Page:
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Christian Bethancourt steps up again on the mound for Rays

Notes | The catcher has impressed enough pitching that the team will use him to close out games with a big lead.
The Rays' Christian Bethancourt delivers a pitch against the Red Sox in the ninth inning of Sunday's game.
The Rays' Christian Bethancourt delivers a pitch against the Red Sox in the ninth inning of Sunday's game. [ STEVEN SENNE | AP ]
Published Aug. 28|Updated Aug. 28

BOSTON — Christian Bethancourt is becoming the Rays’ new not-so-secret weapon.

For the second time in a week, the Rays turned to their backup catcher to take a turn on the mound and close out a lopsided win. Most times when teams use a position player to pitch it’s because they are hopelessly behind late in a game and it doesn’t really matter how they do.

But Bethancourt, who was converted to pitching by the Padres for one season (2017), isn’t your normal mop-up man. Because of his ability to throw as hard as 95.1 mph and as slow as 40.8, and throw strikes, the Rays trust him to hold a lead, which allows them to save an inning from a reliever who can then be used another day.

Sunday, with the Rays leading Boston 12-4, he allowed just two singles in getting the final three outs, with 10 of his 12 pitches for strikes. On Aug. 23 vs. the Angels, he allowed two singles, struck out Luis Rengifo and threw 12 of 16 strikes. He also homered in that game and joked, “Now I know what it feels like to be (two-way star Shohei) Ohtani.”

“It’s amazing,” Rays manager Kevin Cash said. “I marvel at (him throwing) from 44 to 94 (mph) and he’s throwing strikes. … He’s got a knack for that. And we’re going to use him. … Certainly with September coming around.”

Bethancourt, who didn’t like being limited to just pitching with the Padres, said he is more than happy to help out in this role.

“Cash asked me if I wanted to (pitch Sunday), and I was like, ‘Yeah! I want to pitch in Fenway, like, just to do it,’” Bethancourt said. “It’s just another way to help the team and help to save the bullpen, save an arm for one inning, and I’ll be more than welcome to do it anytime they want. I’m just here for whatever they need me for.”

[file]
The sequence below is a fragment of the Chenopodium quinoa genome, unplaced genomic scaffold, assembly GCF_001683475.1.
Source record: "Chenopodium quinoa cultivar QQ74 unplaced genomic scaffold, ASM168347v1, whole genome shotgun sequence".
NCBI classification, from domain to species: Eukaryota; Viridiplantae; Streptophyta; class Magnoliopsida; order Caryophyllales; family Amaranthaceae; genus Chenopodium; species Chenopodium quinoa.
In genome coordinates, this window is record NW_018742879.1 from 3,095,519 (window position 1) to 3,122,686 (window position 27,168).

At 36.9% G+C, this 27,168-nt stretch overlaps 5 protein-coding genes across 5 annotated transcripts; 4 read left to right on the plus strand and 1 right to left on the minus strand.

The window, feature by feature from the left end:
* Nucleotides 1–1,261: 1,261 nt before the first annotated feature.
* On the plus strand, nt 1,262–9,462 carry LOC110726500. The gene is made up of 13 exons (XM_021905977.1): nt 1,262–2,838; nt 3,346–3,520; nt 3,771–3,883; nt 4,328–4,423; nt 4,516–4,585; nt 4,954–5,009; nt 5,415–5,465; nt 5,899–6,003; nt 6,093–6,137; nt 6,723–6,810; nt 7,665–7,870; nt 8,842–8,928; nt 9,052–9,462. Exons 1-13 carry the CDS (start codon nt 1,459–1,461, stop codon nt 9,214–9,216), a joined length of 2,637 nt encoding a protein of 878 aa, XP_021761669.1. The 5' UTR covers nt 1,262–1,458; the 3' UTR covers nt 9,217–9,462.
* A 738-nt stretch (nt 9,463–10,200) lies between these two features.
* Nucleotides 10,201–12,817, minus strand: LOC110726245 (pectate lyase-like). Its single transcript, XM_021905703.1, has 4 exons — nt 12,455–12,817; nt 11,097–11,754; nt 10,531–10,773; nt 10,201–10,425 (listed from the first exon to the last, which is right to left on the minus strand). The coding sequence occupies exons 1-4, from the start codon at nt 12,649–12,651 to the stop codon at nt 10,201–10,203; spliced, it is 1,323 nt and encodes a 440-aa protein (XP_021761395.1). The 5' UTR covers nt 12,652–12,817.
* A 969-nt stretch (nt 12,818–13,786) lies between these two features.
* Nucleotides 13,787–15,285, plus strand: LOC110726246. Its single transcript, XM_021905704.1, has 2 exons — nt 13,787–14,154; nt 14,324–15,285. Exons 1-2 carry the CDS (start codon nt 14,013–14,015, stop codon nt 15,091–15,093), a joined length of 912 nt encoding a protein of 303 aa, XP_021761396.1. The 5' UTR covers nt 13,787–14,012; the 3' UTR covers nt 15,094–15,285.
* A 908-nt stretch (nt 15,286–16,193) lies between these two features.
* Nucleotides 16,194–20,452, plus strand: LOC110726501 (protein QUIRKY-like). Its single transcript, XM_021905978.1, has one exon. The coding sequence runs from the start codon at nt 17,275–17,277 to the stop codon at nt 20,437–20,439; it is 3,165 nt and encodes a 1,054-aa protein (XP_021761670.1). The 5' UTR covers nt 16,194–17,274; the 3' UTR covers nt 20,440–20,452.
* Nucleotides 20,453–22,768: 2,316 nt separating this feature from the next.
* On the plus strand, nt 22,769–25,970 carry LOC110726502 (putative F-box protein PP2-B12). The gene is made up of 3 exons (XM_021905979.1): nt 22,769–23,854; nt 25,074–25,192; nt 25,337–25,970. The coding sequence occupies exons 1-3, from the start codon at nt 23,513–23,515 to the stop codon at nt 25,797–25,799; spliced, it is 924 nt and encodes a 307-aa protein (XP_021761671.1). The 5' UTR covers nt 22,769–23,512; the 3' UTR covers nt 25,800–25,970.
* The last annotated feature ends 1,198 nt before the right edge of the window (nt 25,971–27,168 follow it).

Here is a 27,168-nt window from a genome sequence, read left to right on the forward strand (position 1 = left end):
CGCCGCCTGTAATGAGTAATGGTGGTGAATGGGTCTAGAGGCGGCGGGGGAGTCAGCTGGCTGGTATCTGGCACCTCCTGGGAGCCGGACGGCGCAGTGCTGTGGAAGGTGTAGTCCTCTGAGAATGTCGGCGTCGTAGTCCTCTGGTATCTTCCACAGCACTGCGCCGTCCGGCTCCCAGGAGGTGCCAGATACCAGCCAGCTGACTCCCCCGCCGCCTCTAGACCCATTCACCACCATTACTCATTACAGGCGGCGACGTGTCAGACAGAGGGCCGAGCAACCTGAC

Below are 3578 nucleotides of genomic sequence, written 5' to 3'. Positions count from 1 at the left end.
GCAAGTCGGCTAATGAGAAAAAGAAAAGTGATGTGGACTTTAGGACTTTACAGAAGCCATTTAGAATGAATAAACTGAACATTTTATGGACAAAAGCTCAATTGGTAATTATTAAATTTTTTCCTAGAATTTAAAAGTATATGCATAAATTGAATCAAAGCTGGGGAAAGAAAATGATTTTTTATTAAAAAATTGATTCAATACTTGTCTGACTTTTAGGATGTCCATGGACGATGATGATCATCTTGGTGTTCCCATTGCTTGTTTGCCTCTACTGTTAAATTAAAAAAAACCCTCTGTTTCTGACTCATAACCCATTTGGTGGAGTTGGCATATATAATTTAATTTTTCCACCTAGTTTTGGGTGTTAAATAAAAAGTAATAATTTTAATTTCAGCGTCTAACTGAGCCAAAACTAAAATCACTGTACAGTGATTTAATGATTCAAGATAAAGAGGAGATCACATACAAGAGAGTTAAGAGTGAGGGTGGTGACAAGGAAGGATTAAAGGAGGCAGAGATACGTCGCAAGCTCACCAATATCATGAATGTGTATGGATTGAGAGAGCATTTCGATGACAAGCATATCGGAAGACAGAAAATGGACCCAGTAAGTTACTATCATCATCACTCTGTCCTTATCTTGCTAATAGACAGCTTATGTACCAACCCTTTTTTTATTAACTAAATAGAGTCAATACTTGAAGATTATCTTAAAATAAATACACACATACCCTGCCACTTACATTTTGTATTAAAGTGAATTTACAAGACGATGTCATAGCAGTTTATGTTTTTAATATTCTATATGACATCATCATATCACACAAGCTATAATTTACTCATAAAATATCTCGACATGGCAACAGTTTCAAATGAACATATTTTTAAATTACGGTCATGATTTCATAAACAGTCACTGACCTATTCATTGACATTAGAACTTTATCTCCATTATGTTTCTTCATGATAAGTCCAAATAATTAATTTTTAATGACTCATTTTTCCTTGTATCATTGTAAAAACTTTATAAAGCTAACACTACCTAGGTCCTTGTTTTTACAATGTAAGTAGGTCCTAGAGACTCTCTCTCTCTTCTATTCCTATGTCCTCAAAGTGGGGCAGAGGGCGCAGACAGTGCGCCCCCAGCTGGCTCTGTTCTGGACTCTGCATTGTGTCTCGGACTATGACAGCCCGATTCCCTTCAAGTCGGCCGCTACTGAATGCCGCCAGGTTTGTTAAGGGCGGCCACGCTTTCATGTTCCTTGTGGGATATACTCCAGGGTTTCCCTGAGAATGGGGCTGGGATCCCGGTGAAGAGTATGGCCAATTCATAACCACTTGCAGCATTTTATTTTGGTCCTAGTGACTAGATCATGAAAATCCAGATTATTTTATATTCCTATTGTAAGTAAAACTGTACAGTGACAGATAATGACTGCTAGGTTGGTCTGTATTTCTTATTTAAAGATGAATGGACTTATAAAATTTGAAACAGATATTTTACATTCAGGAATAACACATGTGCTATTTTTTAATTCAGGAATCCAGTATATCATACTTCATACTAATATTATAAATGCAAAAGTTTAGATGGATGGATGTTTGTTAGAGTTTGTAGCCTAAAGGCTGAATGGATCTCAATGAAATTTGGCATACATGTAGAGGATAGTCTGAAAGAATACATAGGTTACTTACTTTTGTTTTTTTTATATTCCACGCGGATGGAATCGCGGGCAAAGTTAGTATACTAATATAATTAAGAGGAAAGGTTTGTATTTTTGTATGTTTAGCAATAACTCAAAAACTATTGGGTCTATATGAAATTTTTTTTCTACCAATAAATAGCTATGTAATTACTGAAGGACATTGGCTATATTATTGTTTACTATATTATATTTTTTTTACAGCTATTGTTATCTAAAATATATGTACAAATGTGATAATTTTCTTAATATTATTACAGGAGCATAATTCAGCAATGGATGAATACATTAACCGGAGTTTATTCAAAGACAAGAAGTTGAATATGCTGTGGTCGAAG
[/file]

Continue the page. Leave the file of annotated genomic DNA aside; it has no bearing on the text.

Rehab report: Fleming, Glasnow, Franco

Lefty Josh Fleming (oblique) was activated after a 6 ½-week injured list stint and optioned to Triple-A Durham, where he had been rehabbing. … On Sunday in Durham, Tyler Glasnow (elbow surgery) threw his third live batting practice session and is likely to throw one more Wednesday in advance of starting rehab games, the final step for a potential late-September return to the majors. … JP Feyereisen (shoulder) threw his live batting practice Saturday at Durham, with at least one more expected. … Wander Franco (right hand) is going to re-start his hitting progression Monday and likely continue treatments and workouts at Tropicana Field at least much of the week before resuming rehab games.


Sunday completed a stretch of 17 games in 17 days, with the Rays going 12-5. They have Monday and Thursday off, then two other days the rest of the season — playing 33 games in 34 days (with a doubleheader) Sept. 13 in Toronto. ... Second baseman Brandon Lowe is targeted for a Tuesday return, saying Sunday morning that his right elbow has felt progressively better since leaving Friday’s game after being hit by a pitch, but he was still working to get back his range of motion. … Sunday was the fourth time in franchise history the Rays had multiple players (Isaac Paredes, David Peralta) reach base five times in the same game. … The Rays are planning to keep their rotation in order through next Sunday, then decide whether to use Shane McClanahan on regular rest against the Yankees or mix in a bullpen day or a called-up starter.

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